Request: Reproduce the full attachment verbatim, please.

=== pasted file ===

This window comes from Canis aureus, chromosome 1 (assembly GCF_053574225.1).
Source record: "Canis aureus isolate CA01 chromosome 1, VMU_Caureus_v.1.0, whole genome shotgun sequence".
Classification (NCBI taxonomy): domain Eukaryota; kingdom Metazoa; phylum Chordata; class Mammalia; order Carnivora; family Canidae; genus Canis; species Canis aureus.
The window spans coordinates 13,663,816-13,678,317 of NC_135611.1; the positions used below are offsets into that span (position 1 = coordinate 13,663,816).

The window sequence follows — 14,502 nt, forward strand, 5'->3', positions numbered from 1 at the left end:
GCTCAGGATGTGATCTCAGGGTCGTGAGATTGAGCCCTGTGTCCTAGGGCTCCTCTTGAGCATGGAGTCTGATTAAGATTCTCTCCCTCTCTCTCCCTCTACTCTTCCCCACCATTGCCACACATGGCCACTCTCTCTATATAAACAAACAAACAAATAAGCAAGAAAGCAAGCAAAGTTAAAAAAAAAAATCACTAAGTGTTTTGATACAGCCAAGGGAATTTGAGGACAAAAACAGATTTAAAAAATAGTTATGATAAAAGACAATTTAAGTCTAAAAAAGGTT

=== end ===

This window comes from Canis aureus, chromosome 1 (assembly GCF_053574225.1).
Source record: "Canis aureus isolate CA01 chromosome 1, VMU_Caureus_v.1.0, whole genome shotgun sequence".
Classification (NCBI taxonomy): domain Eukaryota; kingdom Metazoa; phylum Chordata; class Mammalia; order Carnivora; family Canidae; genus Canis; species Canis aureus.
The window spans coordinates 13,663,816-13,678,317 of NC_135611.1; the positions used below are offsets into that span (position 1 = coordinate 13,663,816).

The window sequence follows — 14,502 nt, forward strand, 5'->3', positions numbered from 1 at the left end:
GCTCAGGATGTGATCTCAGGGTCGTGAGATTGAGCCCTGTGTCCTAGGGCTCCTCTTGAGCATGGAGTCTGATTAAGATTCTCTCCCTCTCTCTCCCTCTACTCTTCCCCACCATTGCCACACATGGCCACTCTCTCTATATAAACAAACAAACAAATAAGCAAGAAAGCAAGCAAAGTTAAAAAAAAAAATCACTAAGTGTTTTGATACAGCCAAGGGAATTTGAGGACAAAAACAGATTTAAAAAATAGTTATGATAAAAGACAATTTAAGTCTAAAAAAGGTT